by John Lasker Tuesday, October 6, 2015
Deep within the eastern Democratic Republic of the Congo (DRC), in a mountainous jungle that is home to volcanoes and silverback gorillas, lies a mining region like no other. The ore pulled from the ground here helped the U.S. build the atomic bomb and supplied the Western world’s technology revolution of the 1990s and 2000s, which brought consumers devices like the mobile phone and laptop computer.
This proverbial gold rush, however, has come at a cost. Over the last 25 years, an estimated 5 million to 7 million Congolese have died in a series of conflicts over ethnic rivalries and land disputes. According to the United Nations (U.N.), the violence is being financed by the DRC’s abundant mineral resources, such as gold, tin, tungsten and tantalum, which are needed for technology. Most of the violence has occurred in the eastern DRC in the provinces of North and South Kivu. Brutal militias have dominated the quarter century of fighting, using slaves and children, and forcing “artisanal miners” to mine the mineral resources. These mineral resources are then smuggled out of the DRC to Uganda and Rwanda, from where they are eventually sold into the supply chains of multinational companies, often unknowingly.
As with the infamous conflict diamonds also mined in this region, the plight of the eastern DRC related to conflict minerals has gained attention among Western consumers. As the West became more aware of how the diamond trade was financing brutal wars and human rights abuses in Africa, consumers began demanding more transparency in that industry. Likewise, now, the U.S. and several other nations, along with a number of nongovernmental organizations (NGOs) and multinational technology corporations such as Intel and Apple, are striving for transparency to eliminate conflict minerals from the supply chains of many consumer products. And while some experts say the situation on the ground in the DRC is improving due to these efforts, others say there’s still a long way to go.
The DRC has an estimated $24 trillion worth of untapped mineral deposits, including 45 percent of the world’s reserves of cobalt (the world’s largest reserve) as well as significant portions of the world’s copper, diamond, tantalum and tin deposits, according to the U.S. Geological Survey (USGS). In 2012, the DRC produced 55 percent of the world’s cobalt; 21 percent of the global production of industrial diamond and 5 percent of the world’s gem-quality diamond; 12 percent of the world’s tantalum; 3 percent of the world’s copper; and 2 percent of global production of tin.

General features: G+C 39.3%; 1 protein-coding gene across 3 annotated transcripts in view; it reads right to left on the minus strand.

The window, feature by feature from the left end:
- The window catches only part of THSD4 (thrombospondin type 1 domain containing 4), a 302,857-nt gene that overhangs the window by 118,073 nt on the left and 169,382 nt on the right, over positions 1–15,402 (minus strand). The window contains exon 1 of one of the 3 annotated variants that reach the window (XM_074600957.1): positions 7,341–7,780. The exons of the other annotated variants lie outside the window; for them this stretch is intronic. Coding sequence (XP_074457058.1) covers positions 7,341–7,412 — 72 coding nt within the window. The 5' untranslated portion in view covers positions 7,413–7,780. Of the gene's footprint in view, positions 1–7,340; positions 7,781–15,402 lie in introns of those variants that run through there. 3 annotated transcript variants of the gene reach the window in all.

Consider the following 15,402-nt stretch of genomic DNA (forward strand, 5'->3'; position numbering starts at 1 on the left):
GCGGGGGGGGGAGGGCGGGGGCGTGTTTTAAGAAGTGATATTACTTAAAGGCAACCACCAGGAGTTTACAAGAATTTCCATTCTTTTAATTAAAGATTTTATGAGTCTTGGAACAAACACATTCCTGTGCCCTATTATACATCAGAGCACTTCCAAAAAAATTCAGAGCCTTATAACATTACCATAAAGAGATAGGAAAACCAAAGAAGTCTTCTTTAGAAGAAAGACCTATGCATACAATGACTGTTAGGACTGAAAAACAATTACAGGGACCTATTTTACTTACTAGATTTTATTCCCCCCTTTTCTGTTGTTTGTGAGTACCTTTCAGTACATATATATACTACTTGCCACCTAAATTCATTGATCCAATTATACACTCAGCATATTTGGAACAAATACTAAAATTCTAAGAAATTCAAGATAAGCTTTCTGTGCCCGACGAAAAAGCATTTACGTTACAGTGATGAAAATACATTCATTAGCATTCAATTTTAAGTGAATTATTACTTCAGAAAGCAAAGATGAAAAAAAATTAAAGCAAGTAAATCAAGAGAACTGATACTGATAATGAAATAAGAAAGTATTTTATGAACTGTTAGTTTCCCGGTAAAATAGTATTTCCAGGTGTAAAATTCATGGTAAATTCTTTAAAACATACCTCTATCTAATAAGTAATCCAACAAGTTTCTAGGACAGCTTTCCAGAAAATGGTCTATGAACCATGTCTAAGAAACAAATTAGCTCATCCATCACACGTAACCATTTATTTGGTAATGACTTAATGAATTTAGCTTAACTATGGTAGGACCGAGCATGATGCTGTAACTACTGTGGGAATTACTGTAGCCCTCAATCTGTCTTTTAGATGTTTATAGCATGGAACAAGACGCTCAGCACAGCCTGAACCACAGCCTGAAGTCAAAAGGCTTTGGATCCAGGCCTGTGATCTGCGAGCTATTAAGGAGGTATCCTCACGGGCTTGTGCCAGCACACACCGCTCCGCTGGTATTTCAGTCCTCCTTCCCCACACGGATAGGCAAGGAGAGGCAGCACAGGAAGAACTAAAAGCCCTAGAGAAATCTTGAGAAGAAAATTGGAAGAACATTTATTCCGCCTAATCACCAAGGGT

By 2014, the DRC was the world’s second-leading producer of tantalum, according to Thomas Yager, the DRC country specialist for USGS. Shadowed by two volcanoes (Mount Nyiragongo and Mount Nyamuragira), the eastern DRC is rich in igneous rocks that host deposits of coltan — short for columbite-tantalite —a black metallic ore from which tantalum is recovered.
“Coltan is found in granite or pegmatites associated with granites — these are primary deposits,” Yager says. Additionally, “quite often coltan is mined from alluvial deposits,” from which it is relatively easy to extract because such deposits are close to the surface and are composed of gravel rather than bedrock, he says.
Coltan is one of the most coveted Congolese resources because of tantalum, which conducts heat and electricity very well and is also very resistant to corrosion. It is mostly used in powdered form for manufacturing miniature tantalum capacitors. Just a tiny amount of tantalum is needed to achieve a high capacitance, making it ideal for mobile phones and other personal electronics.
“The ‘smarter’ your phone or tablet is, the more it needs tantalum because tantalum capacitors are the smallest and most reliable instruments to make your text messages, your email functions and app functions work,” says Sasha Lezhnev, a senior analyst with the Enough Project, a Washington, D.C.-based NGO working to end genocide and human rights atrocities in Africa. “Without tantalum you’re going to get large bulky products that don’t work as well,” Lezhnev says.